Mass Poetry Program Director Laurin Macios takes a #PoeTrySelfie with "What Travels" by poet Joseph O. Legaspi. Photo: Nicolaus Czarnecki/Metro
Poetic passengers riding the Green Line should pay attention, because through mid-June and possibly throughout the end of the summer, they will be able to enjoy poems about inspiration, community and diversity.
Mass Poetry, a group that launched six years ago to celebrate the art of poetry, has kicked off Poetry on the MBTA in celebration of national poetry month. The group purchased ad space on the Green Line's C-branch through May, and an anonymous sponsor will allow the poems - [What Travels] by Joseph O. Legaspi, “Song” by Tracy K. Smith, and “Marathon” by Nick Flynn -to stay on trolley walls through June 15.
But the wise words may not end there. Mass Poetry is kicking off an IndieGoGo funding campaign to raise money for three additional months of poems.
"Our hope is that after that there will be a lot of interest, and that we can take that to potential sponsors of the program," said Mass Poetry Program Director Laurin Macios.
"The main reason we're doing this, is to enrich people's lives with poetry. It can bring so much joy to someone's day."
"Marathon" by Nick Flynn is one of three poems on display on the Green Line.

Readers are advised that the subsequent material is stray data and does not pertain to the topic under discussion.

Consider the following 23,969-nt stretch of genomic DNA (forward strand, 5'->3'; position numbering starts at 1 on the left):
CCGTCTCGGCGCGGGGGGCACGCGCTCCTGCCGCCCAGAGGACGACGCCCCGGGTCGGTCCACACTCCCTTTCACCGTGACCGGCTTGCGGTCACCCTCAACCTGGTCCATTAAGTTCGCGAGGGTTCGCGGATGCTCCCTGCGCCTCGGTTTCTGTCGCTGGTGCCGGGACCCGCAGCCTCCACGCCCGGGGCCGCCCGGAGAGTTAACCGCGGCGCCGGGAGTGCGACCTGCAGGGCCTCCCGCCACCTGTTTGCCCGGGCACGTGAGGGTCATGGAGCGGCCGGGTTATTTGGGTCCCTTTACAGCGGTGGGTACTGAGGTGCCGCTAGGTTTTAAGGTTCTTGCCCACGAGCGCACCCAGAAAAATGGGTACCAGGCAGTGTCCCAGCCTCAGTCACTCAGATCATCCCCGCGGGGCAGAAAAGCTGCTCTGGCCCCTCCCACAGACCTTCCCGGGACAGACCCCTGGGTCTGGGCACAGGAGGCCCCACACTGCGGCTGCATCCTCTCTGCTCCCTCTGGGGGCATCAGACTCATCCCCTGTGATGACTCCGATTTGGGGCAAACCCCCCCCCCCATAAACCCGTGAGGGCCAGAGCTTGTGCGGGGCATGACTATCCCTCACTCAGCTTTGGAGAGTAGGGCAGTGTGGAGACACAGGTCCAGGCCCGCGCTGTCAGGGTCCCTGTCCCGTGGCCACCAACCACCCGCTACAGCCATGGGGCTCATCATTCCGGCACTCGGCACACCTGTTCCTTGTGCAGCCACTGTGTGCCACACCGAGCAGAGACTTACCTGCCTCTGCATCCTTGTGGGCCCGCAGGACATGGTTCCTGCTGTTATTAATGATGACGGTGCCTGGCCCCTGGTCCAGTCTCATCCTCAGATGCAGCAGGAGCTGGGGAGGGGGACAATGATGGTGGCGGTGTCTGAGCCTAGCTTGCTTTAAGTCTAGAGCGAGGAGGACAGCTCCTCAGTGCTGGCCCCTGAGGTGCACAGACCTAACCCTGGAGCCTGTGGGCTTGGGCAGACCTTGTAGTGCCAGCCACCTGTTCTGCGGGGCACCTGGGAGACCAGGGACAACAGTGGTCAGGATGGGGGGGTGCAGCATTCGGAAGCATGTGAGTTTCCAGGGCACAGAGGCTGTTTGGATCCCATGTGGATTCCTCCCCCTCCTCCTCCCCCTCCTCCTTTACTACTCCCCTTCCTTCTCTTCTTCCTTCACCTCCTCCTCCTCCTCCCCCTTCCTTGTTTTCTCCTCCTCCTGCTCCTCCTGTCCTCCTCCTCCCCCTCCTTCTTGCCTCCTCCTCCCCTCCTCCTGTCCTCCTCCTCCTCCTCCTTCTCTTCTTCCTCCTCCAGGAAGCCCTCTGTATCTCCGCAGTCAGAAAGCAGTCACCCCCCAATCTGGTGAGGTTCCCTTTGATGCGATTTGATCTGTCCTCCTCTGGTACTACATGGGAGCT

Each poem also appears on a tear-pad in the corner so riders can take a poem home with them. Passengers are also encouraged to snap a #poeTryselfie of themselves with a poem, and tweet it to @masspoetryor post it on the group's Facebook page.
The project is an arm of the group's program, Poetry in Public Spaces, which seeks to take poetry to people rather than have people seek it out.
Mass Poetry Co-Founder Nicco Mele said his experience with poetry on New York's MTA transit system had a profound effect on him when he worked there 15 years ago.
He hopes the MBTA equivalent has a similar effect on Bostonians.
"Part of putting these poems on the T is to just bring a little bit of joy and reflection to our lives. With technology and mobile phones, we sometimes get lost in being constantly tuned into the present," said Mele.
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